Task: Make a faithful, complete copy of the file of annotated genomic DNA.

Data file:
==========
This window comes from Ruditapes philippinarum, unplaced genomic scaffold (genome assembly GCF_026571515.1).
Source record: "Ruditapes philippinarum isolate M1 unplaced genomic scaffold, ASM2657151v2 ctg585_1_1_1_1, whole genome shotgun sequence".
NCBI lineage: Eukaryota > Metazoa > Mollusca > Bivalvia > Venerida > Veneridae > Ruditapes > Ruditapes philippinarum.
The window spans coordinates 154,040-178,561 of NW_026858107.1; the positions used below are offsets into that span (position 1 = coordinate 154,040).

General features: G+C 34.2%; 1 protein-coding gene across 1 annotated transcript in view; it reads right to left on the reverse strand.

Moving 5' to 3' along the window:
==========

This window comes from Ruditapes philippinarum, unplaced genomic scaffold (genome assembly GCF_026571515.1).
Source record: "Ruditapes philippinarum isolate M1 unplaced genomic scaffold, ASM2657151v2 ctg585_1_1_1_1, whole genome shotgun sequence".
NCBI lineage: Eukaryota > Metazoa > Mollusca > Bivalvia > Venerida > Veneridae > Ruditapes > Ruditapes philippinarum.
The window spans coordinates 154,040-178,561 of NW_026858107.1; the positions used below are offsets into that span (position 1 = coordinate 154,040).

General features: G+C 34.2%; 1 protein-coding gene across 1 annotated transcript in view; it reads right to left on the reverse strand.

Moving 5' to 3' along the window: